For this story I had to create the sounds of a TARDIS that was more advanced than the Doctor’s. These sounds were imaginatively based loosely on the Rani’s TARDIS in the television story The Mark of the Rani. Knox’s TARDIS was described very similarly to the one in that story. At one point the Doctor is ties to a wooden spinning wheel used in circus tricks. Instead of exploring the county for one I noticed that the sound my toilet roll holder made when you wobbled it was very close to what an old wooden wheel would sound like when spinning.
I hate sound libraries! I can’t stand using them and if I must it is only as a last resort. I prefer creating my own original sound design and the main reason for this…immersion! In my opinion, the worst thing to hear in any audio production whether it’s television, film or radio is a sound effect you recognise from somewhere else. It instantly pushes you out of the drama and into awareness that it is a production with actors, false sets and fake sounds. A prime example of this for me personally is the television series Smallville. During the later seasons there was a sound effect used when Kryptonian crystals or keys are activated. The sound that the audio editors used instantly took the immersive experience away from me. This was simply because I knew it was the same sound used in the N64 game Perfect Dark when you capture the hill on a multi-player game! Surely I’m not the only person to notice. To keep listeners immersed in the world that is presented to them, recording original sound for each production is the only way to go in my opinion. If, on rare occasion, I have to use a library of pre-recorded sound I would alter it in such a way to disguise the original sound if I can. This gives less chance of a listener recognising that sound and thus being taken out of the action. Another argument is that creating your own sounds gives you the freedom to produce exactly what is required. It may take more work but I prefer it this way.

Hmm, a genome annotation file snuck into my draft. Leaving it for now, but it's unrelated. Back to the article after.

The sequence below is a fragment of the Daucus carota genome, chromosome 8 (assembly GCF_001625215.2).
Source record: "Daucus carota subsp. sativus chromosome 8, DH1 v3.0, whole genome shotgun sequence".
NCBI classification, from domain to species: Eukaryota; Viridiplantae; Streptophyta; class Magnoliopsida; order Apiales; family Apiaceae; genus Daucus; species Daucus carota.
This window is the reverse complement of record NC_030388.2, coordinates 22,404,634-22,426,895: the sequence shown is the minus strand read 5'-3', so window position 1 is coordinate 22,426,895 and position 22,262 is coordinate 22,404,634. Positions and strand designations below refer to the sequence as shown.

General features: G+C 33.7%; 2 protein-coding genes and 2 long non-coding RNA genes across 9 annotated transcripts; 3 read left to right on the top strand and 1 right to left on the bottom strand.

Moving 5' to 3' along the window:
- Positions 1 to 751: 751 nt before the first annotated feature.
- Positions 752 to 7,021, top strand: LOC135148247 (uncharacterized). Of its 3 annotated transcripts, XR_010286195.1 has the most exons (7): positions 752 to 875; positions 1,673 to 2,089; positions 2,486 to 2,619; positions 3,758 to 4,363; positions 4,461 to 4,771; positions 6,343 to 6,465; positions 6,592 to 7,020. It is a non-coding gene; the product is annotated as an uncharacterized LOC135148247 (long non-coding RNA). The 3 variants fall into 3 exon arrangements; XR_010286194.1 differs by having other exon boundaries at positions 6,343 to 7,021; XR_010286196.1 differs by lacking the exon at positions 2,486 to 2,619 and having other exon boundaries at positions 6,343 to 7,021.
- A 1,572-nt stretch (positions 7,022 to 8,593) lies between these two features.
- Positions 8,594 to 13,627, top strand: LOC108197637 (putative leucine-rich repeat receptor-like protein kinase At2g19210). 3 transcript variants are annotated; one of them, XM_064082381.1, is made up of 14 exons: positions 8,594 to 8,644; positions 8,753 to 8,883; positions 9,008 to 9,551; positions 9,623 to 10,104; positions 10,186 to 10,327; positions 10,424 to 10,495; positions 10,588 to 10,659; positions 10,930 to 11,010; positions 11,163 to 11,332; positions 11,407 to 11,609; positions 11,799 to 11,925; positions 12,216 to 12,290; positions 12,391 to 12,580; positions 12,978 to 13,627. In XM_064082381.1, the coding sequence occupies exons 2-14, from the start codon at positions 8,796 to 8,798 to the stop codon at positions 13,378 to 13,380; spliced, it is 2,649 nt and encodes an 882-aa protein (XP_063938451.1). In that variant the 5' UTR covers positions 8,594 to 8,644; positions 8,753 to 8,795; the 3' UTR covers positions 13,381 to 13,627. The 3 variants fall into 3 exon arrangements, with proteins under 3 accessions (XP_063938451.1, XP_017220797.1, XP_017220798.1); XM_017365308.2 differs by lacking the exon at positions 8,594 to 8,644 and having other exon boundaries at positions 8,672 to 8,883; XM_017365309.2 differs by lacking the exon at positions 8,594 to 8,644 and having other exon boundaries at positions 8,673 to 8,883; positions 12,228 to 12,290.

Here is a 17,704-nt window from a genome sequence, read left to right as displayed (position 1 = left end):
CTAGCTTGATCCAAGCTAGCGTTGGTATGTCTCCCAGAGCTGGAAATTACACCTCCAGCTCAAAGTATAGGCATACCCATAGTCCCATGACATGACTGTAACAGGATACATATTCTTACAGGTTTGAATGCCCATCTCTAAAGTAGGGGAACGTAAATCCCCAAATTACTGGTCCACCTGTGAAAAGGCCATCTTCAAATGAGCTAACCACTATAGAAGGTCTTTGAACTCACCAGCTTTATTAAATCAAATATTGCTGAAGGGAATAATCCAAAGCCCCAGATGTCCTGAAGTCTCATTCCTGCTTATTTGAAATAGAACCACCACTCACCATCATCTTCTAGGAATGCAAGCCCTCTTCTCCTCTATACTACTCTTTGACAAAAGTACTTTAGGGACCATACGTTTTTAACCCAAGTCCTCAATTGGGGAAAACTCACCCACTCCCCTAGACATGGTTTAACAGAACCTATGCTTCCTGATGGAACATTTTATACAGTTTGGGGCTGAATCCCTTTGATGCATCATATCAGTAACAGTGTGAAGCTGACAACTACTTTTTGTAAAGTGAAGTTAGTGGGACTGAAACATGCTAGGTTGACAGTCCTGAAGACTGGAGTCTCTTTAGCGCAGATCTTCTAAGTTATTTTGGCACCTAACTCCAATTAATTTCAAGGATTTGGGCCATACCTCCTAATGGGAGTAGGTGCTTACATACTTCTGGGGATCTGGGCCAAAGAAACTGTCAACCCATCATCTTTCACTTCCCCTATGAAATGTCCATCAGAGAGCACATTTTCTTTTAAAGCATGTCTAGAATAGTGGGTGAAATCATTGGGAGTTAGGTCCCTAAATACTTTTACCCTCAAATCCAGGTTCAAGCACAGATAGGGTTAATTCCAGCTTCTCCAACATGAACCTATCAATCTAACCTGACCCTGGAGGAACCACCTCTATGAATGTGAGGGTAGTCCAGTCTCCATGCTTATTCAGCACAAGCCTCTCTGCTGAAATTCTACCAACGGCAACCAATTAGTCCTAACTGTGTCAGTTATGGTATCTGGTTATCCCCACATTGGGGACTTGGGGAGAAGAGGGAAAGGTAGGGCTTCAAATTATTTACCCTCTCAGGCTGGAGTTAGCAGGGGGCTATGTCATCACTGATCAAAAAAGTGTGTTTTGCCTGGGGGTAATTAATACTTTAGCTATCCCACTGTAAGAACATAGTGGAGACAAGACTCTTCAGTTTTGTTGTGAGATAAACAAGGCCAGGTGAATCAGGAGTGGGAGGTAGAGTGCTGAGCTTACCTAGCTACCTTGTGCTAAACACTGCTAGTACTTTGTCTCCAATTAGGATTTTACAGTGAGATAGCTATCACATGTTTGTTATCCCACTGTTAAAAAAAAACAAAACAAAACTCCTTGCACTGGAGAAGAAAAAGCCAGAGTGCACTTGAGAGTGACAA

It was hard the first time I composed music for an audio drama because I was aware of the time limitations. I had 6 months to complete this story from start to finish and my work on the Dalek stage plays couldn’t have prepared me for it. I spent a good 7 months on the music for each stage play and I only had 2 months for a story that is much longer. Assassin in the Limelight is a 2-disc release of 4 episodes, each with a running time of 30 minutes. The best thing I could do is treat it as I would a film and instead of composing long, dull pieces like some composers in audio production I allowed the sound design to shine through and compose music for the key moments in the story. I like making music this way and it creates a more interesting listening experience. Most of the music was slow yet insightful. It did what music is designed to do; enhance emotion and drive direction. My favourite cue is during the flash-forward assassination sequence. I treated this narrated scene like a love story because you could say Knox is in love with manipulating historic events. Using a delicate string motif seemed most appropriate until the real action of that terrible night begins.